The simple reality is that Sun historically has done a less than great job designing and implementing user interfaces for end users. It's true for netbeans; solaris; Java and indeed open office that each of these products has a very long history of quirky, non standard user interfaces that pale to competing products. In all these products progress has been made. Basically solaris now sports a nice Gnome desktop (but they took their time killing their old UI), netbeans is undergowing the zillionth lets "fix the UI" effort, Java did great on the serverside but so far failed to get people enthousiastic on the desktop side (JavaFX being the latest misguided/doomed effort).

    The Open office UI looks out of place on any platform. Ugly icons; weird fonts; clumsy stuff like the cross references dialog or the poor excuse for a bibliography manager. Yes you can sort of do most office related stuff in it and for most people that is enough. Sun has been fighting the symptoms for years and they seem to be pretty proud of their work. The truth however is that the overall Sun UI experience is mediocre or adequate at best across their product line.

    What open office needs is somebody like Blake Ross to kick out the old UI and do a proper one. Blake and friends rescued the quirky mozilla from the fate that OOo is now facing: being a second choice cheap product that people use for cost rather than quality.
  • Re:Can anyone... (Score:1, Interesting)

    by Anonymous Coward on Wednesday September 19, 2007 @01:19PM (#20669803)
    Bravo! We've been wanting a solution to the binding layer idiocy for a LONG time. We have a largely linux environment but "less skilled" and "support" staff are all on Mac OSX.

    Many of them are hopelessly married to excel and can't learn calc without endless whining and complaining about how slow it is (memory performance) and how it doesn't behave exactly like excel, hotkey differences, etc.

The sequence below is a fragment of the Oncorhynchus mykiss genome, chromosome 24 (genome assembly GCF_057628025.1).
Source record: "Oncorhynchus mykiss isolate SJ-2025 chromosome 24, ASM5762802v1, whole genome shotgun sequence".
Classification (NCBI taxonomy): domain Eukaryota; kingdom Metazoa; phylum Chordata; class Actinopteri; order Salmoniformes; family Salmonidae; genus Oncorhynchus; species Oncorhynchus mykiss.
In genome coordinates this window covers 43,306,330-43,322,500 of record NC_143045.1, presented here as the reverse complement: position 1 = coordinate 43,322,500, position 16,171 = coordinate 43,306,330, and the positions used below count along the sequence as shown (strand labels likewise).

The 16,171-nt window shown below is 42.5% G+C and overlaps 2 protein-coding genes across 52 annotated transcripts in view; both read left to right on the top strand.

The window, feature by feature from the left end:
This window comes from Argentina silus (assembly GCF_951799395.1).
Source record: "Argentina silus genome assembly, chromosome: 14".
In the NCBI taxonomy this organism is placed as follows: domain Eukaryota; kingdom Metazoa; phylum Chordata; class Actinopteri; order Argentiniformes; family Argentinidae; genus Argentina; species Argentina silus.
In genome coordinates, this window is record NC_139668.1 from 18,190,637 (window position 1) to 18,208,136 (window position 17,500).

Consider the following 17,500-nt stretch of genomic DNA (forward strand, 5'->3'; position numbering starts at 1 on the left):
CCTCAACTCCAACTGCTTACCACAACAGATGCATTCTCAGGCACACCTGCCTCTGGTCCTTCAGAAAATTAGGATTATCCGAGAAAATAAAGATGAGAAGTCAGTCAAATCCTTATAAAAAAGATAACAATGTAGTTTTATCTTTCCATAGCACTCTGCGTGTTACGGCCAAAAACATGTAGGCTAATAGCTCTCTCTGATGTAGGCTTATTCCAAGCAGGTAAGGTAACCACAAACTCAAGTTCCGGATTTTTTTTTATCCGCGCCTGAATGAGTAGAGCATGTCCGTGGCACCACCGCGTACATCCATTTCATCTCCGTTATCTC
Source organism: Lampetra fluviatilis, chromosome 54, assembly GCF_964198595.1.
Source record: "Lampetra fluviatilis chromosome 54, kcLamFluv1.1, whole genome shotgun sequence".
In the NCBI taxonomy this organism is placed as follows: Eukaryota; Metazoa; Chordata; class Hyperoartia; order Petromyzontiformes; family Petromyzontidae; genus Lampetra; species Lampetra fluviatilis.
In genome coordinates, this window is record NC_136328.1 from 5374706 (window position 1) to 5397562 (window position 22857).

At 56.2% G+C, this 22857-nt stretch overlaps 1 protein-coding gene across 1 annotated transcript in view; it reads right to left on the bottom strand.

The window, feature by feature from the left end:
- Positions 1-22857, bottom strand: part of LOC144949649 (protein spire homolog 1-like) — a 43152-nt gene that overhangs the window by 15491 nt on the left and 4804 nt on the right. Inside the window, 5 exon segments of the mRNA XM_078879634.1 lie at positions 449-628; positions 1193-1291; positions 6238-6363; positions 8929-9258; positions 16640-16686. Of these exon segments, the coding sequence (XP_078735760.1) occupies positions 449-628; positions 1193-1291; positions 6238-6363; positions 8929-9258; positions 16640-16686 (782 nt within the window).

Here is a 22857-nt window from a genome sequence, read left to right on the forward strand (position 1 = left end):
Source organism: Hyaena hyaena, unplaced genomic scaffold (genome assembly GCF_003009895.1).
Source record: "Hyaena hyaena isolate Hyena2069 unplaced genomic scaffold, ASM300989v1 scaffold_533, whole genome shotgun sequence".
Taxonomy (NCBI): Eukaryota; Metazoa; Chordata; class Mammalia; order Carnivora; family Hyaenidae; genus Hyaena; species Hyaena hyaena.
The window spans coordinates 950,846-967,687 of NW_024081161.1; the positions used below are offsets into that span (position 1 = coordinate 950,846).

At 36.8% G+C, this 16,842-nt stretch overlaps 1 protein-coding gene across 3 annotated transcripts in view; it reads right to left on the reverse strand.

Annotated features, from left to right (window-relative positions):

All this makes it effectively impossible to re-train them (read they refuse to be retrained). After a few weeks of endless complaints about cut and paste issues on the mac (you can't cut and paste from browser or other apps into OOO), hotkeys, etc. they pressed for a move to NeoOffice.

    This was fine but... the same hotkey and performance issues come up with NeoOffice... and the whining starts over again.

    Funny thing is the linux users with OOO are as happy as so many clams. They all adapted really well. No moaning, no complaints. They just see it as a great way to save a bazillion dollars on the 100+ MS Office licenses and they put their effort into lobbying for a better coffee machine with all the savings.

    Maybe our solution is to sh%t-can all the whiners and make learning NeoOffice or OOO a 'requirement' but that's not likely to happen any time soon.

    So... how about they (Sun/OOO) just do away with all the binding layer crap and move the app forward in a really tangible manner.

    That and matching up the key bindings to MSO would go a long way towards making our job of getting users migrated to OOO a whole lot easier.

  • YES (Score:4, Interesting)

    by Jane Q. Public (1010737) on Wednesday September 19, 2007 @02:14PM (#20670691)
    The question was: has anyone else experienced the kind of frustration described by the OO.o coders, on another open-source project. And my answer is yes, I have had some experience with that.

    I got involved in a minor way with a certain open-source project which shall remain nameless. A co-worker of mine, however, put a lot more into it. The "leader" of the project, who ran the SVN server and merged the code and the like, pretty much had full control over what was included into the project. The problem is, the guy was arrogant, spiteful, and himself a terrible coder.

    My co-worker submitted a change to the core code that increased its speed in some cases by as much as 100 times. However, the "project leader" apparently did not like his own code being fiddled with. (He had written the module containing the inefficient code.) At first he rejected the code changes, saying that he "did not like the coding style". Then, he incorporated the code changes incorrectly, which broke a lot of other things. Then, when he finally merged the code correctly, he publicly derided it for causing errors, when in fact the errors were in completely different parts of the program and he knew that.. and which was later demonstrated, also publicly. Did he ever apologize? Hell no. He cut the contributor off from the project, and me as well when I spoke up about this.

    In short, the guy was a real ass. I am glad he was not my boss at work or something. I would probably punch him in the nose and walk out. He was completely unsuited for "leading" a "team effort".
  • Re:In order... (Score:3, Interesting)

    by morgan_greywolf (835522) on Wednesday September 19, 2007 @02:39PM (#20671003) Homepage Journal

    Linus controls the kernel. Mozilla controls firefox.
    Yes.

    At absolutely no time is Linus or Mozilla at the whim of the community. The directions of the products will absolutely be to the needs of the respective controlling body